As stated by Congress in its lambast against Article 23: "It is the duty of freedom-loving people everywhere to stand with the people of Hong Kong against this dangerous erosion of its long-held and cherished rights." The Snowden affair is thus a test case for Washington as much as it is for Hong Kong lawmakers and its judicial system.

Yoichi Shimatsu, former editor of The Japan Times Weekly in Tokyo, was a founding faculty member of the Journalism and Media Studies Centre at the University of Hong Kong


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hard times !
Yeah, as stated by U.S.Congress in its lambast against Article 23 of our Basic Law.'It is the duty of freedom-loving people everywhere to stand with the people of Hong Kong against this dangerous erosion of its long-held and cherished rights.' in 2003.The Snowden Gate Incident is thus a test for Obama administration as much as it is for our lawmakers (especailly those pro-America pan-democratic ones) and its judicial system. Well said, Mr.Yoichi Shimatsu. Though you are a Japanese whose mother country is the closest ally of America in East Asia.
hard times !
Snowden is a self-righteous naif and not President Obama who strongly defended his secret agency in monitoring all people in the world (including that ignorant guy down below who can never identify right from wrong.What a shame !) or Cheney--that old guy who served in the hawkish Bush administration and had his hands soaked with blood of innocent Iraqis ! The invasions of Iraq or even Afghanistan or the one as early as in Vietnam were never so-called due to ill-advised presidents but deliberate invasions to serve the interests of the military-industrial complexes which employ quite a lot of Americans' scientists,engineers and technicians.Right ? Now besides these complexes,there are these intelligence-collecting complexes which collaborate with the web network suppliers such as Apple,Facebook,Google,Yahoo and ...to monitor the phone calls and e-mails of people all over the world as randomly as they would like to !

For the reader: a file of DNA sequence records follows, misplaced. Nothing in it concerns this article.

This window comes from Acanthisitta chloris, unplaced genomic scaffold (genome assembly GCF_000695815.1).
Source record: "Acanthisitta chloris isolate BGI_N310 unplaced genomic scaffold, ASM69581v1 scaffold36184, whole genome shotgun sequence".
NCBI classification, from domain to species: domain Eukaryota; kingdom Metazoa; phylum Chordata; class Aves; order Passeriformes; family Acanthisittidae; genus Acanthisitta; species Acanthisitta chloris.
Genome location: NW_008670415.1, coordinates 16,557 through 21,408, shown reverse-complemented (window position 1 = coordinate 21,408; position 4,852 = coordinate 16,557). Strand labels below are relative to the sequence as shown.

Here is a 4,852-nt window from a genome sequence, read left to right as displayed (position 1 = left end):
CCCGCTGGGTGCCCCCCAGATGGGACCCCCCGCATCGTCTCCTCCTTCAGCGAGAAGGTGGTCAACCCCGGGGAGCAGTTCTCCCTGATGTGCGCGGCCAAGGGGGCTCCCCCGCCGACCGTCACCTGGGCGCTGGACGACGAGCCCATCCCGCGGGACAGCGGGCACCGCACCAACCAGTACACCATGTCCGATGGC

hard times !
yes,'lambast' is a verb but it is only a trivial indeed.The noun form of it is,'lambaste'.But who cares ? Compared with the blatant clandstine cyber-surveillances of the public in the world by the National Security Agency (which directly responsible to President Obama and his National Intelligence Committee though literally it belongs to the Pentagon,the Defence Department)in the past years (Mainland China for 15 years and our beloved Hong Kong ever since 2009), the misspelt mistake made by leaker-hero, Mr.Edward Snowden,our benefactor,is really nothing at all !
More Americans are killed in traffic accidents than by acts of terror.
hear hear!!
Snowden is a self-righteous naif who isn't worth the effort to extradite. Neither a hero nor a traitor-- just a jerk. A careful study of US media reveals reactions that cover the gamut from far right to far left, including calls for the repeal of the homeland security legislation. These stringent measures were put in place in response to large scale multiple acts of terror, a fact that is conveniently ignored in your characterization of a "no-holds barred war on terror." On September 11,2001 many in the Middle East applauded and joyfully danced in the streets. Bush and Cheney woefully embroiled themselves (and us) in ill-advised wars and invasions,without exit strategies or even actual viable initial plans. The NSA and/or the CIA would like to get their hands on Snowden, without a doubt, but I don't think he's worth the bother. Maybe he and Assange could hang out together somewhere and live happily ever after. Don't condemn the US for its militancy on human and civil rights. You have literally no idea what you're missing.
FYI: lambast is a verb.